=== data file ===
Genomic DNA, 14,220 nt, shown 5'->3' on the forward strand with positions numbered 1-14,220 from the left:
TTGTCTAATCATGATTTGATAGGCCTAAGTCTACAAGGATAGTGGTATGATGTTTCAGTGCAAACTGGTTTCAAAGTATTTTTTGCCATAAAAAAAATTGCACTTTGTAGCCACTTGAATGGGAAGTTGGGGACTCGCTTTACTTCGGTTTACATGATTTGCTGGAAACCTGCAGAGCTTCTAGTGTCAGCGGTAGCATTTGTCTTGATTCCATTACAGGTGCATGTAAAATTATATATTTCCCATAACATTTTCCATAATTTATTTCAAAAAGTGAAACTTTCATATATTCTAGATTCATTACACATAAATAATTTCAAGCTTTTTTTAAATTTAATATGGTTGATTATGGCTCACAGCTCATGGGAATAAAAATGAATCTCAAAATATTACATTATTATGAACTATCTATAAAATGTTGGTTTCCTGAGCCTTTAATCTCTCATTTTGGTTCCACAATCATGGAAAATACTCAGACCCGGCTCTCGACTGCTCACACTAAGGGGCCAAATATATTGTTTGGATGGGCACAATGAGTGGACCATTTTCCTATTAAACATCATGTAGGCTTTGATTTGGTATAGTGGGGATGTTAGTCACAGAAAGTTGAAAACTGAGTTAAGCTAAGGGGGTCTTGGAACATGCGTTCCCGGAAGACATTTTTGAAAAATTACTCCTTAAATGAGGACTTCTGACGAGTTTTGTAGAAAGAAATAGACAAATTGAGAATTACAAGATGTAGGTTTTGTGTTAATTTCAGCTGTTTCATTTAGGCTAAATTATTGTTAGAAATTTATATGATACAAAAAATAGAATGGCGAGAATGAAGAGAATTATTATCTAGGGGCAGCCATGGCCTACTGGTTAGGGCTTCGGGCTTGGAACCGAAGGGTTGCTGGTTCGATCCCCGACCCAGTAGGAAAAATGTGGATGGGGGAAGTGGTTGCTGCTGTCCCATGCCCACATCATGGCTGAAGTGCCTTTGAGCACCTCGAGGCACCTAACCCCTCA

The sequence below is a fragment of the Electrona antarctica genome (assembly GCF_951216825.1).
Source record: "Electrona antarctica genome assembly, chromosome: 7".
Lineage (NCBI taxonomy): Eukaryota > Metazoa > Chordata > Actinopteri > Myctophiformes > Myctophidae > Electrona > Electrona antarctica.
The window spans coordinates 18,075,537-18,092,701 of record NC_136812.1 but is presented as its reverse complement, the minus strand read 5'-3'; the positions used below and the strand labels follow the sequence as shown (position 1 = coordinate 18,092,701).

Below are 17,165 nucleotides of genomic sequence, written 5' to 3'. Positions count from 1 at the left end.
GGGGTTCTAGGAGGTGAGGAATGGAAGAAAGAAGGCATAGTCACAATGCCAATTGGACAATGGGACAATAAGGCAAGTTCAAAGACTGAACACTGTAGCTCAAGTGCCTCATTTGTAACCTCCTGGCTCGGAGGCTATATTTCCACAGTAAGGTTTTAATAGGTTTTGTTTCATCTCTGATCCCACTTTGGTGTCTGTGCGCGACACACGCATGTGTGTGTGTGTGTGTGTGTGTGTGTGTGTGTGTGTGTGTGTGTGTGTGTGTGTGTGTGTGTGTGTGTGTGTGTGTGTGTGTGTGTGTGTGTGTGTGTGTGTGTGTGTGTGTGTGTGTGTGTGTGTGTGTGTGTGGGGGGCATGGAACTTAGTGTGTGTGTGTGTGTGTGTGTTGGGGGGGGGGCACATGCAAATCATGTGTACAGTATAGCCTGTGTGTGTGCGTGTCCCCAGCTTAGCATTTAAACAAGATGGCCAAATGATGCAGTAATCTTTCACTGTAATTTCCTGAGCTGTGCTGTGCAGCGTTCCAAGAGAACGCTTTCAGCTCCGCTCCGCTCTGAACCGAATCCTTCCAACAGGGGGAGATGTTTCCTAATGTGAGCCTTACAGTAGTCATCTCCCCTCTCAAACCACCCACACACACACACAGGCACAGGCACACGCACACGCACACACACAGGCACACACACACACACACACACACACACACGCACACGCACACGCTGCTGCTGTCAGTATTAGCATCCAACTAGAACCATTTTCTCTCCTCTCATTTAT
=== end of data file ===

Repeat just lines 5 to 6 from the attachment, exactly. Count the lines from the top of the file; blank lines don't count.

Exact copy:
Lineage (NCBI taxonomy): Eukaryota > Metazoa > Chordata > Actinopteri > Myctophiformes > Myctophidae > Electrona > Electrona antarctica.
The window spans coordinates 18,075,537-18,092,701 of record NC_136812.1 but is presented as its reverse complement, the minus strand read 5'-3'; the positions used below and the strand labels follow the sequence as shown (position 1 = coordinate 18,092,701).